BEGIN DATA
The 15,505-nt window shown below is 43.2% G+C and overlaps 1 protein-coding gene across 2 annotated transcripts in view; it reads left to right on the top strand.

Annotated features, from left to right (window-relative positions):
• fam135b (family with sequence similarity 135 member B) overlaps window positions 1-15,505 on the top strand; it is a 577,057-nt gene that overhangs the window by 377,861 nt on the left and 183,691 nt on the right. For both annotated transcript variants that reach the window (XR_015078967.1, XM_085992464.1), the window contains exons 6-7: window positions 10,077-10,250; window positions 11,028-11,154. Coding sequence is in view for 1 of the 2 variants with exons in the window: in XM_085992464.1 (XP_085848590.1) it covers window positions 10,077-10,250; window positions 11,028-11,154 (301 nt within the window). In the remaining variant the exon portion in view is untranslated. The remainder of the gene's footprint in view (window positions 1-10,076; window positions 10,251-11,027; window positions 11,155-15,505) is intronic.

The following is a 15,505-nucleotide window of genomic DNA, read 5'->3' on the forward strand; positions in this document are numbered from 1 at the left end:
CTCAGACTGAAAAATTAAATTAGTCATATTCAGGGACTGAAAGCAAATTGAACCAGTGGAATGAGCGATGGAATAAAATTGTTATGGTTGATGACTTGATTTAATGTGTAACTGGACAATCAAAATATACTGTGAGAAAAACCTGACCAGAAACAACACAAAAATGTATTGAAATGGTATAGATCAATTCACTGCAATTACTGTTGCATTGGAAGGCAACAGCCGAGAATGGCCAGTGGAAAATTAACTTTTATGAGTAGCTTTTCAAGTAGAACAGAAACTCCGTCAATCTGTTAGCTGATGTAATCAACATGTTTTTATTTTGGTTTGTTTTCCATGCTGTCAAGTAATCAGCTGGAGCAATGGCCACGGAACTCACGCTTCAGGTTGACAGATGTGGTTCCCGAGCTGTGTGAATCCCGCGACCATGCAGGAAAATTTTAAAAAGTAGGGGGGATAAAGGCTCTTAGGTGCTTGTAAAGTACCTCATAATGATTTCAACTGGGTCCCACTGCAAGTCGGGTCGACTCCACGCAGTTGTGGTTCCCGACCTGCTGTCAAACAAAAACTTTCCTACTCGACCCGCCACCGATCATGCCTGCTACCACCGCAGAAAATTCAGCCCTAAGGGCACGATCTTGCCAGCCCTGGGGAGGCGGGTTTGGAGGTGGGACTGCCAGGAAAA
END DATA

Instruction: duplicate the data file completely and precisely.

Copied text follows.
The 15,505-nt window shown below is 43.2% G+C and overlaps 1 protein-coding gene across 2 annotated transcripts in view; it reads left to right on the top strand.

Annotated features, from left to right (window-relative positions):
• fam135b (family with sequence similarity 135 member B) overlaps window positions 1-15,505 on the top strand; it is a 577,057-nt gene that overhangs the window by 377,861 nt on the left and 183,691 nt on the right. For both annotated transcript variants that reach the window (XR_015078967.1, XM_085992464.1), the window contains exons 6-7: window positions 10,077-10,250; window positions 11,028-11,154. Coding sequence is in view for 1 of the 2 variants with exons in the window: in XM_085992464.1 (XP_085848590.1) it covers window positions 10,077-10,250; window positions 11,028-11,154 (301 nt within the window). In the remaining variant the exon portion in view is untranslated. The remainder of the gene's footprint in view (window positions 1-10,076; window positions 10,251-11,027; window positions 11,155-15,505) is intronic.

The following is a 15,505-nucleotide window of genomic DNA, read 5'->3' on the forward strand; positions in this document are numbered from 1 at the left end:
CTCAGACTGAAAAATTAAATTAGTCATATTCAGGGACTGAAAGCAAATTGAACCAGTGGAATGAGCGATGGAATAAAATTGTTATGGTTGATGACTTGATTTAATGTGTAACTGGACAATCAAAATATACTGTGAGAAAAACCTGACCAGAAACAACACAAAAATGTATTGAAATGGTATAGATCAATTCACTGCAATTACTGTTGCATTGGAAGGCAACAGCCGAGAATGGCCAGTGGAAAATTAACTTTTATGAGTAGCTTTTCAAGTAGAACAGAAACTCCGTCAATCTGTTAGCTGATGTAATCAACATGTTTTTATTTTGGTTTGTTTTCCATGCTGTCAAGTAATCAGCTGGAGCAATGGCCACGGAACTCACGCTTCAGGTTGACAGATGTGGTTCCCGAGCTGTGTGAATCCCGCGACCATGCAGGAAAATTTTAAAAAGTAGGGGGGATAAAGGCTCTTAGGTGCTTGTAAAGTACCTCATAATGATTTCAACTGGGTCCCACTGCAAGTCGGGTCGACTCCACGCAGTTGTGGTTCCCGACCTGCTGTCAAACAAAAACTTTCCTACTCGACCCGCCACCGATCATGCCTGCTACCACCGCAGAAAATTCAGCCCTAAGGGCACGATCTTGCCAGCCCTGGGGAGGCGGGTTTGGAGGTGGGACTGCCAGGAAAA